Available Now! (click cover)

America's Counter-Revolution
The Constitution Revisited

From the back cover:

This book challenges the assumption that the Constitution was a landmark in the struggle for liberty. Instead, Sheldon Richman argues, it was the product of a counter-revolution, a setback for the radicalism represented by America’s break with the British empire. Drawing on careful, credible historical scholarship and contemporary political analysis, Richman suggests that this counter-revolution was the work of conservatives who sought a nation of “power, consequence, and grandeur.” America’s Counter-Revolution makes a persuasive case that the Constitution was a victory not for liberty but for the agendas and interests of a militaristic, aristocratic, privilege-seeking ruling class.

Saturday, June 10, 2006

Good Riddance, Zarqawi

I wish someone other than the U.S. military had killed Zarqawi, but I'm glad he's gone nonetheless. He was a ruthless killer, although it should be pointed out that he did not start his atrocities in Iraq until the U.S. government invaded and occupied the country. Before that, Zarqawi was in northern Iraq, in the Kurdish area not under Saddam Hussein's control. Remember that when the people on Fox News tell you that Saddam had ties to al Qaeda.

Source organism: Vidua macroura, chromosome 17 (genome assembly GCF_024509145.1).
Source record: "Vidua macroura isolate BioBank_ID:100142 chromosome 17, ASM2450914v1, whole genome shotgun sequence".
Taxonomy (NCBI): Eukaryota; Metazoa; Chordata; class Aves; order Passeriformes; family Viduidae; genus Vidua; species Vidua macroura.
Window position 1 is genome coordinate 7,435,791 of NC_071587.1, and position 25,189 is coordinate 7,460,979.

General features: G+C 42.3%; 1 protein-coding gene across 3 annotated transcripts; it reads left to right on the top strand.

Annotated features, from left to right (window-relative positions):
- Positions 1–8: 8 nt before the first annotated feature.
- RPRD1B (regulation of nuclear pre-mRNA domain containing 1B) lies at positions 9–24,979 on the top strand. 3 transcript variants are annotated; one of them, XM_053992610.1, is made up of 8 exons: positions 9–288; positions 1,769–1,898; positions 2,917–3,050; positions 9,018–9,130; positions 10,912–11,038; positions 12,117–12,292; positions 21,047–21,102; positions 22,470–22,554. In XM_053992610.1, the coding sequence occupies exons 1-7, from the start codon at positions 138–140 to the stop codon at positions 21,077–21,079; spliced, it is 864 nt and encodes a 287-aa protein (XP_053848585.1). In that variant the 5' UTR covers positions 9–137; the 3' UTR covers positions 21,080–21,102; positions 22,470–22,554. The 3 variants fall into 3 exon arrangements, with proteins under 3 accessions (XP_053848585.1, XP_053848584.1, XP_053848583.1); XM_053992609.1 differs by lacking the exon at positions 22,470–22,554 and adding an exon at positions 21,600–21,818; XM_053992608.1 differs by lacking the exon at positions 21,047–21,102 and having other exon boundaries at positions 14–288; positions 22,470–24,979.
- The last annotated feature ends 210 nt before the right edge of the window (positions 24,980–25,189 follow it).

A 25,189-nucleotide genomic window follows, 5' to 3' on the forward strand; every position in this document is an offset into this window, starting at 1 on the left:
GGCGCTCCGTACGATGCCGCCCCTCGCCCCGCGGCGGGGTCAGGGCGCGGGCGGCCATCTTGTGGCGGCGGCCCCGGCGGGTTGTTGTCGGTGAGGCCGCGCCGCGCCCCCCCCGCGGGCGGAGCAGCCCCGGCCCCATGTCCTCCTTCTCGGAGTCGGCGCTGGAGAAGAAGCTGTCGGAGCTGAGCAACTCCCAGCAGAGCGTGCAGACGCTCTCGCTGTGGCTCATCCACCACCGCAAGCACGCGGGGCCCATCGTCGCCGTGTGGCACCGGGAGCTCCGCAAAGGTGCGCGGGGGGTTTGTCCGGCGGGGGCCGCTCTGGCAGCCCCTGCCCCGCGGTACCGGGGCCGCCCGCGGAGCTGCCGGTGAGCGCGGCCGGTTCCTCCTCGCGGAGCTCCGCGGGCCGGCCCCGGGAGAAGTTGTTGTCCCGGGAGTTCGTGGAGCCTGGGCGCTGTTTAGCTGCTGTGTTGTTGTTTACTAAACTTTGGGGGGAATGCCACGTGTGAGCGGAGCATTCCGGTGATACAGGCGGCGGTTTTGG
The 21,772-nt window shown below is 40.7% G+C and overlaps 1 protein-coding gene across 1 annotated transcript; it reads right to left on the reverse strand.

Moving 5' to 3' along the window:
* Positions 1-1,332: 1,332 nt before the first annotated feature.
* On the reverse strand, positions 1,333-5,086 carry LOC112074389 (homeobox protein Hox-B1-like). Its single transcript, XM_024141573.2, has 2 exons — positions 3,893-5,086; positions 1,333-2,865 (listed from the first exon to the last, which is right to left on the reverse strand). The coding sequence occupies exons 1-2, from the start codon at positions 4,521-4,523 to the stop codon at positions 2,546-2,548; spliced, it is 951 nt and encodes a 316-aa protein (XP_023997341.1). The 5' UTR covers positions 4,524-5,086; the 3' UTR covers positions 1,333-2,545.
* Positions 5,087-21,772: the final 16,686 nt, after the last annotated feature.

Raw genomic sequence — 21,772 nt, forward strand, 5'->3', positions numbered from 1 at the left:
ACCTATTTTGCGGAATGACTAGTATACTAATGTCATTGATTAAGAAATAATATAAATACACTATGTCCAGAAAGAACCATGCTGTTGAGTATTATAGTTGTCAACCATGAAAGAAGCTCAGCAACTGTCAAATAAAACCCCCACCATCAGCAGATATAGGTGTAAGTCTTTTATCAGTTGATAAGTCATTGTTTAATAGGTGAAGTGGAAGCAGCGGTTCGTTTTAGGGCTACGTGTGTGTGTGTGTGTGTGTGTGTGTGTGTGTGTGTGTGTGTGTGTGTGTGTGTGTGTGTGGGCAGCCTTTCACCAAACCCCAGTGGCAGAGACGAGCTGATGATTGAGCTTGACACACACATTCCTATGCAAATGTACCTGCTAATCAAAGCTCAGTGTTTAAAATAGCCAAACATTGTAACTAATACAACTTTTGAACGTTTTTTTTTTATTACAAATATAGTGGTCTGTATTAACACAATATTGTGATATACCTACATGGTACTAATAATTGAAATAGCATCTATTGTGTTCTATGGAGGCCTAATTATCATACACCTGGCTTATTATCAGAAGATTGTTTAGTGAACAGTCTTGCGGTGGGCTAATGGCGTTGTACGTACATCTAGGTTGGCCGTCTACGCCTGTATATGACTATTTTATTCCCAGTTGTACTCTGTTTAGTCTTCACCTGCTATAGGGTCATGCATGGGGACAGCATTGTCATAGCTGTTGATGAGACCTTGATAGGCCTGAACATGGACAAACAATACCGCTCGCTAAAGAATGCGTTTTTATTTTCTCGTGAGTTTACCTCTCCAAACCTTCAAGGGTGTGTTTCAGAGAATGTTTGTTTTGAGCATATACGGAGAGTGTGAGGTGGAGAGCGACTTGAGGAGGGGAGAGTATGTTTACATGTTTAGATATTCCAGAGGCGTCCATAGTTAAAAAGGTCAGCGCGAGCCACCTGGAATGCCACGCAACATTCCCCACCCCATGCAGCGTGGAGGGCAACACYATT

I agree with whoever said that Zarqawi's death is a great face-saving reason for George II to withdraw from Iraq now. I'll take any reason, and this is good enough. We shouldn't expect to see a big change in the resistance to the U.S. occupation. Even the Bush administration concedes that foreigners make up a tiny fraction of the resistance. (Zarqawi was a Jordanian.) While the local al Qaeda pulled off some spectacular atrocities, including beheadings, its violent activities were never the main event. Moreover, there are credible reports that Osama bin Laden didn't like competition from Zarqawi, or his attacks on other Muslims. As someone pointed out, bin Laden lost a rival and gained a martyr -- not a bad day's work without lifting a finger. The resistance will go on.

For more on Zarqawi's death in perspective, see David Corn's analysis here in The Nation.

No comments: